Finding patience
Has China helped you learn patience?

One Saturday morning in Spring 2005, about 10 minutes before crawling from bed, I heard it — a screeching sound akin to scratching a blackboard with your fingernails, but magnified more than 100 times over. Yes, just a little good old welding and drilling in the name of redecorating yet another apartment in my neighborhood, a process that happened seven days a week, from morning to evening, for as long as two to three months.

Sounds like this used to bring out my worst side (a side that, regretfully, I’d even bring outdoors on occasion to shout something I’d regret later).

But not this time. I yawned, rolled over, and then slept the rest of that 10 minutes (with a clear conscience). And when I did finally rise, I didn’t even have any residual hangover of rage when I finally rose from bed.

What a milestone — but it wasn’t the only one. Continue reading “Learning Patience in China”

Chapter 83: Salad, But Not Safe

Salad with lettuce
When John, my Chinese boyfriend, refused to eat my salad, that moment was a window into one major difference between our culinary cultures.

One Saturday evening in Shanghai, I holed up in the kitchen with some long lost culinary acquaintances — angel hair pasta, ripe red tomatoes, and mesculin mix, with flavors that ranged from the bitter, toothy mizuna to the sweet baby lettuces. I wasn’t even close to being purebred Italian, yet for years, an Italian meal on the weekends was as important a ritual as evening mass at the Catholic church. It just wasn’t a week without our spaghetti and salad.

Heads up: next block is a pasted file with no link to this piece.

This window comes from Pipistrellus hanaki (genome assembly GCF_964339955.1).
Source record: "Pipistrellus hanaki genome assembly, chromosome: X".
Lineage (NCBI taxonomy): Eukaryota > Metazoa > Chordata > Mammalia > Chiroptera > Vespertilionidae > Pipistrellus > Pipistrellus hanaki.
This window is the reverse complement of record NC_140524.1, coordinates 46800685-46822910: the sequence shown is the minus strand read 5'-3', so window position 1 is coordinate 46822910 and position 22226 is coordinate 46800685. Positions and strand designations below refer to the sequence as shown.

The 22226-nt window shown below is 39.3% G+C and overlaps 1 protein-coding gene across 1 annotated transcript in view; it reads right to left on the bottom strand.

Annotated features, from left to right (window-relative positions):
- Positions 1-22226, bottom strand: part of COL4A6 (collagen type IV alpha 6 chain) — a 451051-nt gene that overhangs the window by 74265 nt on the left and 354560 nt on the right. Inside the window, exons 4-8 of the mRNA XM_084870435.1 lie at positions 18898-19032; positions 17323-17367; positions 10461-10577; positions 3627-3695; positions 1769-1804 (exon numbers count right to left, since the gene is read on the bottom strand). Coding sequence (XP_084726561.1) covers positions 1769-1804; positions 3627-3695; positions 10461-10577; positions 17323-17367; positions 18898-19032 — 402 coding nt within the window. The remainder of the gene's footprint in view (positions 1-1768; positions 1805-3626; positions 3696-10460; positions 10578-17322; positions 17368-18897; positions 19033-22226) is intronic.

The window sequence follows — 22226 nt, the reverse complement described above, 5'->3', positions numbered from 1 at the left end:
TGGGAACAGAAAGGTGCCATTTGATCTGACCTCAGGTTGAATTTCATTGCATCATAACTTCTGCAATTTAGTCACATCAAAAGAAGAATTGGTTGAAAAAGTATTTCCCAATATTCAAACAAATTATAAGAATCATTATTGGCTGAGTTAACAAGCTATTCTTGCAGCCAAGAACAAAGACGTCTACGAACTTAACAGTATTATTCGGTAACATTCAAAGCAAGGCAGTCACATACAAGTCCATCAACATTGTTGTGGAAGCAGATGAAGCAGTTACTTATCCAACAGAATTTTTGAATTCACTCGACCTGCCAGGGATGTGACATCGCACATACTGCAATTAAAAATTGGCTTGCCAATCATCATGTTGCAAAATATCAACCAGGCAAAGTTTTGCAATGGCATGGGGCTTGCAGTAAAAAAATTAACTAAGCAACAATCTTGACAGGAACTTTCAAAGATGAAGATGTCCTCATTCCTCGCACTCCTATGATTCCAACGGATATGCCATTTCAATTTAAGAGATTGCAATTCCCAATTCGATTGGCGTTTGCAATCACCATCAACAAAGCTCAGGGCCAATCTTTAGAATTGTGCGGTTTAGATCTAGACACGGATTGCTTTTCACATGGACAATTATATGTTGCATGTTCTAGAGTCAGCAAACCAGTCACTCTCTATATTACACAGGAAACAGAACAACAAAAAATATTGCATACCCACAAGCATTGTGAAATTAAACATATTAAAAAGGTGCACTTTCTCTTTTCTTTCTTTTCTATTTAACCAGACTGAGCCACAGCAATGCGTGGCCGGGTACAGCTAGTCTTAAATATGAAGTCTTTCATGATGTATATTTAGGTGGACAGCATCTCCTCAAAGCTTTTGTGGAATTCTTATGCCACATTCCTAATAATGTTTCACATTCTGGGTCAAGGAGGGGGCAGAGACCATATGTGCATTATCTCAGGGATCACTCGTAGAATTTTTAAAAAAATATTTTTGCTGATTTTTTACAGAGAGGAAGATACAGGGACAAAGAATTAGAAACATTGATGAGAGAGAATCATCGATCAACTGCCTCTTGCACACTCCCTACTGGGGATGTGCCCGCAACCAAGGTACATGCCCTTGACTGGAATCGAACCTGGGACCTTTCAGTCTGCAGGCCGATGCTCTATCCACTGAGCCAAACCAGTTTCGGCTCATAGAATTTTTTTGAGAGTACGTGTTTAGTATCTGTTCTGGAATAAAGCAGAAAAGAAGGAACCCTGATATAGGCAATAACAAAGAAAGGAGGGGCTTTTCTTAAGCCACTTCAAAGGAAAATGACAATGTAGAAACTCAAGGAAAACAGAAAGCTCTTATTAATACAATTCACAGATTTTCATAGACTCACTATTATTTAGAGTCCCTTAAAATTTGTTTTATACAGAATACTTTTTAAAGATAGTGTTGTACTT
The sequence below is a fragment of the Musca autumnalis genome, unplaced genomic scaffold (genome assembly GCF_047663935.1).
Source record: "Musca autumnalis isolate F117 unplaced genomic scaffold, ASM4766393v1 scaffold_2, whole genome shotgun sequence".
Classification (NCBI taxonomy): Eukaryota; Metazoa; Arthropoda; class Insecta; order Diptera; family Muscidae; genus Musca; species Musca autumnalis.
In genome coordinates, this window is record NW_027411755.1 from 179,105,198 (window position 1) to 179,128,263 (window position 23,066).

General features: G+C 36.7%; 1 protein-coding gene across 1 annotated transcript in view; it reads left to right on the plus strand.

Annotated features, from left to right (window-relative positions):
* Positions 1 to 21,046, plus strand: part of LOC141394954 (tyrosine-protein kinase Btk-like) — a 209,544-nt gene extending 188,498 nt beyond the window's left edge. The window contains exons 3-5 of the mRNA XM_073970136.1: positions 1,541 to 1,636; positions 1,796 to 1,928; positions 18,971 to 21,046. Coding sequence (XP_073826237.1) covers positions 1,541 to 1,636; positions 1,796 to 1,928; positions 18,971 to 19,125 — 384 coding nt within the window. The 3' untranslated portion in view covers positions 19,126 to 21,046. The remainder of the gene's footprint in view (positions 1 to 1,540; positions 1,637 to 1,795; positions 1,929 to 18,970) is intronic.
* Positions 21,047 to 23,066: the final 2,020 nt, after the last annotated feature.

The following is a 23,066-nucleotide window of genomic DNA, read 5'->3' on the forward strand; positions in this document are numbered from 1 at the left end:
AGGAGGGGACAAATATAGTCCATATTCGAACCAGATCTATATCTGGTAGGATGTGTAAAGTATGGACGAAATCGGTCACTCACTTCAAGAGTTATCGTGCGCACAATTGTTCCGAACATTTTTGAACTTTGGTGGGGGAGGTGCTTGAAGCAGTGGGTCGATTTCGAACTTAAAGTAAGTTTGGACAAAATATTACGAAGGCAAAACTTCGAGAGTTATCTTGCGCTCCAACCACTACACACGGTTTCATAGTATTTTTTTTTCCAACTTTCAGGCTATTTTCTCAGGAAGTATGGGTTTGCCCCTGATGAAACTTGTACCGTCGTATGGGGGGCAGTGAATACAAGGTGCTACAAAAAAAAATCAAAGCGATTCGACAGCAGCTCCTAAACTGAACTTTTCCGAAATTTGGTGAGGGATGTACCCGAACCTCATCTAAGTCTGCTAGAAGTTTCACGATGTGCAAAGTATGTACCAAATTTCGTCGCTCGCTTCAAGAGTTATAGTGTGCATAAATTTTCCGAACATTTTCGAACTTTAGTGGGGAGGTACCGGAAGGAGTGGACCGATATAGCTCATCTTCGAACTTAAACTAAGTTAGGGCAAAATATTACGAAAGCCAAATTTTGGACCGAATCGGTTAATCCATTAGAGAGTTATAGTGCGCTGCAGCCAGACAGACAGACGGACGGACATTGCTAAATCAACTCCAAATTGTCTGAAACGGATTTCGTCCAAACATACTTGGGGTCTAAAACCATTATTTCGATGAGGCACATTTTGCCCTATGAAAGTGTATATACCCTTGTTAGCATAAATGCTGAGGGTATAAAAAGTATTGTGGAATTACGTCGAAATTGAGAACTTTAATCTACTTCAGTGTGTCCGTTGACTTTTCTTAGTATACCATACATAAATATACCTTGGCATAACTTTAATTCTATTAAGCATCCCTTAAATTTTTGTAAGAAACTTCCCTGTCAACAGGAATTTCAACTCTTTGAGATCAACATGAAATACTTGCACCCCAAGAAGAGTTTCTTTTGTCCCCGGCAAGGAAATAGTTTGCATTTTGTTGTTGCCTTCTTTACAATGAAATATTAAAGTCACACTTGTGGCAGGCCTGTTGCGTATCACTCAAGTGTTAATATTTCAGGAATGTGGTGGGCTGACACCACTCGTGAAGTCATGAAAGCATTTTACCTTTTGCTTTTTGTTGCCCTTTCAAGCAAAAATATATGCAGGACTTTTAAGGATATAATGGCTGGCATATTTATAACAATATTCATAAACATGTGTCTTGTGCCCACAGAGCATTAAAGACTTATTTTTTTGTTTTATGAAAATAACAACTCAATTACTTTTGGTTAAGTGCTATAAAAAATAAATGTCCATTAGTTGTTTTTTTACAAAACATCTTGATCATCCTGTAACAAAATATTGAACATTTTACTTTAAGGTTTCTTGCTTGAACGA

Well, in China, I had spent many a week without spaghetti or salad. And after discovering the foreign foods market just blocks away — the tawny olive oils, the deep balsamic vinegars, pasta, and even salad greens in a rainbow of colors and shapes — I schemed to dazzle my Chinese boyfriend with a taste of my childhood, and feed my thirst for something beyond the usual Chinese fare. Continue reading “Chapter 83: Salad, But Not Safe”

Chapter 82: Late to the Perfect Shanghai Apartment

Late clock
When the real estate agent in Shanghai arrived late for yet another apartment visit, I wondered -- will I be late in finding a good place before in Shanghai, before the month is up? (photo by Julia Freeman-Woolpert)

We arranged to see yet another apartment in Shanghai, one dreary Friday at noon in late November. John and I stood at the intersection of two streets just blocks from Xintiandi, the very intersection the real estate agent had designated as our meeting place, and stared at our watch as the minutes ticked past noon, with no sign of an agent.

The agent is late. People arrive late in China all the time. But this followed a string of disappointing apartment visits, with Taoyuan Xincun the nadir. This wasn’t a late agent, but a foreshadowing of failure — our failure to find a good place to live.